It would allow deportation if the immigrant agrees to it, but immigrants who decide against a quick deportation could still be deported after prosecution.

The measure also makes selling "lethal fentanyl" a Class 2 felony when the drug sold is the "substantial" cause of death of another person, with penalties increased by five-year prison sentences.


GOP leaders and Gov. Hobbs weigh in on measure

Republican House and Senate members held a news conference with law enforcement officials before the committee hearing, emphasizing the fentanyl smuggling and record numbers of undocumented immigrants and asylum seekers crossing the international border in Arizona. Petersen and Shamp blamed Democrats for "out of control" policies that led to the current crisis.

Yavapai County Sheriff David Rhodes, who leads the Arizona Sheriffs Association, said he supported the measure but hoped to hear the answer to important questions like whether enforcement efforts would be funded. Petersen, in answer to a question about the funding issue later, said the Legislature typically supports law enforcement and would continue to do so.


Art Del Cueto, vice president of the National Border Patrol Council, said the measure would be "extremely helpful" to the Border Patrol's mission.

"Currently, Arizona is getting inundated with the groups coming into Arizona," he said. "We continue to see groups coming across the border non-stop."


GOP lawmakers hope to see courts uphold Texas' SB4 law. It's remained under a stay since the 5th U.S. Circuit Court of Appeals heard arguments last month from Texas officials and the Biden administration, which opposes the law.


Democrats, besides generally disliking the measure, would like to add an amendment barring authorities from conducting raids of migrants in churches, schools and hospitals, said Sen. Flavio Bravo, D-Phoenix. Texas' SB4 contains such an exception.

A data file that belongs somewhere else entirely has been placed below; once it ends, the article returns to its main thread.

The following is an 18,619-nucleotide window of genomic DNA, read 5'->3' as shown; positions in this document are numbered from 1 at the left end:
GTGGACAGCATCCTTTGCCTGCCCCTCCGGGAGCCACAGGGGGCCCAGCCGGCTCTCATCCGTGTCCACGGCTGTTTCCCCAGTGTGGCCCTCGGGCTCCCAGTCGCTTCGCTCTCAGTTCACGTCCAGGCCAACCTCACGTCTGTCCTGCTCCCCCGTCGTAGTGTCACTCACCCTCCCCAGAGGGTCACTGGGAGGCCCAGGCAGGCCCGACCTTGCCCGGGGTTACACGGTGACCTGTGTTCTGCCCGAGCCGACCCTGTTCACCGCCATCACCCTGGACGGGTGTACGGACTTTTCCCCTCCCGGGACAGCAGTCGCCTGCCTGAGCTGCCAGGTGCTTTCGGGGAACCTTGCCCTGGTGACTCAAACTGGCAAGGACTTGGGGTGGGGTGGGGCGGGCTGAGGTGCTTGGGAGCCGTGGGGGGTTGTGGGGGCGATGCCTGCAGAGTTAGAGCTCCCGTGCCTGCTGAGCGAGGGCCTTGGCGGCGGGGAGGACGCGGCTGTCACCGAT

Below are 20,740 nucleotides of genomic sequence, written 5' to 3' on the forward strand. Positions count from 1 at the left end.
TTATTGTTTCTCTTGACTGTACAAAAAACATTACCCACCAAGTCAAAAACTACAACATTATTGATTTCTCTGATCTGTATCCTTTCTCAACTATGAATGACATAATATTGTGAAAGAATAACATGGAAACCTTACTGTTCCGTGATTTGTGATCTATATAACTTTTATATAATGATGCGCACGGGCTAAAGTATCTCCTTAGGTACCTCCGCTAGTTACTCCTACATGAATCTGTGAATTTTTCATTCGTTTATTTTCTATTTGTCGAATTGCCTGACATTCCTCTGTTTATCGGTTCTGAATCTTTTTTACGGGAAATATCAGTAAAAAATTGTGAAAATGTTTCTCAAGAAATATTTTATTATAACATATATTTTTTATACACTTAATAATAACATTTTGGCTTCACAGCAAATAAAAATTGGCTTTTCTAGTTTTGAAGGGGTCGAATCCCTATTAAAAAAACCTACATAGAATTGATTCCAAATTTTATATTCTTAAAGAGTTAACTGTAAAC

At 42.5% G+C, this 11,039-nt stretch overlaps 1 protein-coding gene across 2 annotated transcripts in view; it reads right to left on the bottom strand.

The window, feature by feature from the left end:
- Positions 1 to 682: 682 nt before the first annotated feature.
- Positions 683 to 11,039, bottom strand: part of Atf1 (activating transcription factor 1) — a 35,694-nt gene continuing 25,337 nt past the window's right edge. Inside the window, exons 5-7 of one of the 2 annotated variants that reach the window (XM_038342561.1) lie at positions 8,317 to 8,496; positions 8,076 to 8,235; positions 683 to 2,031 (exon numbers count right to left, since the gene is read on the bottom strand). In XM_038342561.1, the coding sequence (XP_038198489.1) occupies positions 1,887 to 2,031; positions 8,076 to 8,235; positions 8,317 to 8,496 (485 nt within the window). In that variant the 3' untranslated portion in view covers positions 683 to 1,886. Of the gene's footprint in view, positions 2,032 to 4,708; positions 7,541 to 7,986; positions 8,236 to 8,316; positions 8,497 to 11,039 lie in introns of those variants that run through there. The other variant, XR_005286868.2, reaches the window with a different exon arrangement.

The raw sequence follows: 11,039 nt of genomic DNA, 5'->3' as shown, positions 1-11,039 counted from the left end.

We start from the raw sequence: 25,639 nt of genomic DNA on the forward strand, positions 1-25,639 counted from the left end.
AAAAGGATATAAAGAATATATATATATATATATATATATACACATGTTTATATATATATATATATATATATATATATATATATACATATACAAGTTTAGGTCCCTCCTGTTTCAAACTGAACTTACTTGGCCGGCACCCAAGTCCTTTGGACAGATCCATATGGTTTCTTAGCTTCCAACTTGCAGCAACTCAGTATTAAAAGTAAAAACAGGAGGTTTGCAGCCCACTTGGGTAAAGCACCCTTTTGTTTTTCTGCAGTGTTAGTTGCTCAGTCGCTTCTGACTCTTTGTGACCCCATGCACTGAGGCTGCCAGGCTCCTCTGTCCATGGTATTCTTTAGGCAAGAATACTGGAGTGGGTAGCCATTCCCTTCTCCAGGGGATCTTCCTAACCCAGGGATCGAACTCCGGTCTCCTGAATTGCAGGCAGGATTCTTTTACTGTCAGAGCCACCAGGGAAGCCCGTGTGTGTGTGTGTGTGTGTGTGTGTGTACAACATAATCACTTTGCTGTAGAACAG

Hobbs addressed the measure at a news conference Wednesday, saying she agrees ballot measures are a "remedy" available for Arizonans who will have a "chance to weigh in on that," but that the new border measure will "hurt businesses" and farmers.


"It will send jobs to other states and that’s why the business community came out against (the Border Invasion Act) when I vetoed it," she said. "I’m calling on them to come out against this bill."


Lengthy debate unfolds in committee hearing

The Senate committee hearing was preceded by a joint hearing of the Senate Military Affairs, Public Safety and Border Security Committee and House Judiciary Committee, where members of the public and lawmakers discussed and argued over the measure for several hours.


After the hearing began about 1:45 p.m., debate soon turned to whether law enforcement officers would racially profile people suspected of breaking the law, should voters pass it. One of the worries by opponents was how police would develop probable cause to detain someone for suspected of crossing the border illegally.


Rocky Rivera, a 57-year-old Bisbee resident who was one of several people in the hearing wearing a blue Living United for Change in Arizona (LUCHA), told the panel of House and Senate members the measure "weaponizes the police against brown people." He related a time when he and his father were pulled over and detained for more than an hour while police tried to determine his father's status.


"What I'm saying - it does target people who look like me. There's no way around it," Rivera said.


His comments were echoed by lawmakers including Democratic Majority Leader Lupe Contreras, Avondale, who appealed to his Republican colleagues not to pass the measure.


Rep. Quang Nguyen, R-Prescott Valley, pushed back on the comments, saying the measure "is not about going after skin color, it’s about going after illegal entries."


But Rep. Analise Ortiz, D-Phoenix, pointed out that the long-running, expensive federal monitoring of the Maricopa County Sheriff's Office shows that law enforcement agencies do sometimes racially profile members of the public. She criticized people who question "our lived experiences."


Pinal County Sheriff Mark Lamb, a Republican running for U.S. Senate, said migrants from 170 countries are now showing up at the border.


"We're looking for a bill that might give us a little tool to hold some of these people that are coming from who knows where, accountable, when our federal government has failed to secure our border, when our federal government has failed to appropriately vet people coming into this country," he said.